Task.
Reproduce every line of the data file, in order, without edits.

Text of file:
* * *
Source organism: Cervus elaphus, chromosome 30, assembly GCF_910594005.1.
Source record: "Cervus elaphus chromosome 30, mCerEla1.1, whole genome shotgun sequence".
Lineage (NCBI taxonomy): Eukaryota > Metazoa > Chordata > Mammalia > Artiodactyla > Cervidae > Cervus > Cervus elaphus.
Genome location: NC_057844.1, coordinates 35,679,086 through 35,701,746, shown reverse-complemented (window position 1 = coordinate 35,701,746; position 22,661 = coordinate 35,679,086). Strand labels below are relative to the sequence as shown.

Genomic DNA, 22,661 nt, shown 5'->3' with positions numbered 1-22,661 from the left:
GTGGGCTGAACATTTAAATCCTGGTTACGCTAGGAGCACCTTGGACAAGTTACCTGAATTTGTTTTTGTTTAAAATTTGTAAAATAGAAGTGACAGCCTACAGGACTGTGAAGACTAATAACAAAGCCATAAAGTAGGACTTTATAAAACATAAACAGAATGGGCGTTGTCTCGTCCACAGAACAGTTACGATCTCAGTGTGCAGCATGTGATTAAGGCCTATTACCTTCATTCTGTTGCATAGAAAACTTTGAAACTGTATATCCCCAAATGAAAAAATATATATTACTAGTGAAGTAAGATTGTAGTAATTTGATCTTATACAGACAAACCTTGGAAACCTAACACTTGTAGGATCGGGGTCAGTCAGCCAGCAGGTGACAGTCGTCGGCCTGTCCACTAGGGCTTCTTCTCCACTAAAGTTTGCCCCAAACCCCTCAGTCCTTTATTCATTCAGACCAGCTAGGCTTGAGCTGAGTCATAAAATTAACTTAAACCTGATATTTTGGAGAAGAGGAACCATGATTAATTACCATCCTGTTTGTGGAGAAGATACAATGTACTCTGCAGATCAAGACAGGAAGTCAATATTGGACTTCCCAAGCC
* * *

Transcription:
Source organism: Cervus elaphus, chromosome 30, assembly GCF_910594005.1.
Source record: "Cervus elaphus chromosome 30, mCerEla1.1, whole genome shotgun sequence".
Lineage (NCBI taxonomy): Eukaryota > Metazoa > Chordata > Mammalia > Artiodactyla > Cervidae > Cervus > Cervus elaphus.
Genome location: NC_057844.1, coordinates 35,679,086 through 35,701,746, shown reverse-complemented (window position 1 = coordinate 35,701,746; position 22,661 = coordinate 35,679,086). Strand labels below are relative to the sequence as shown.

Genomic DNA, 22,661 nt, shown 5'->3' with positions numbered 1-22,661 from the left:
GTGGGCTGAACATTTAAATCCTGGTTACGCTAGGAGCACCTTGGACAAGTTACCTGAATTTGTTTTTGTTTAAAATTTGTAAAATAGAAGTGACAGCCTACAGGACTGTGAAGACTAATAACAAAGCCATAAAGTAGGACTTTATAAAACATAAACAGAATGGGCGTTGTCTCGTCCACAGAACAGTTACGATCTCAGTGTGCAGCATGTGATTAAGGCCTATTACCTTCATTCTGTTGCATAGAAAACTTTGAAACTGTATATCCCCAAATGAAAAAATATATATTACTAGTGAAGTAAGATTGTAGTAATTTGATCTTATACAGACAAACCTTGGAAACCTAACACTTGTAGGATCGGGGTCAGTCAGCCAGCAGGTGACAGTCGTCGGCCTGTCCACTAGGGCTTCTTCTCCACTAAAGTTTGCCCCAAACCCCTCAGTCCTTTATTCATTCAGACCAGCTAGGCTTGAGCTGAGTCATAAAATTAACTTAAACCTGATATTTTGGAGAAGAGGAACCATGATTAATTACCATCCTGTTTGTGGAGAAGATACAATGTACTCTGCAGATCAAGACAGGAAGTCAATATTGGACTTCCCAAGCC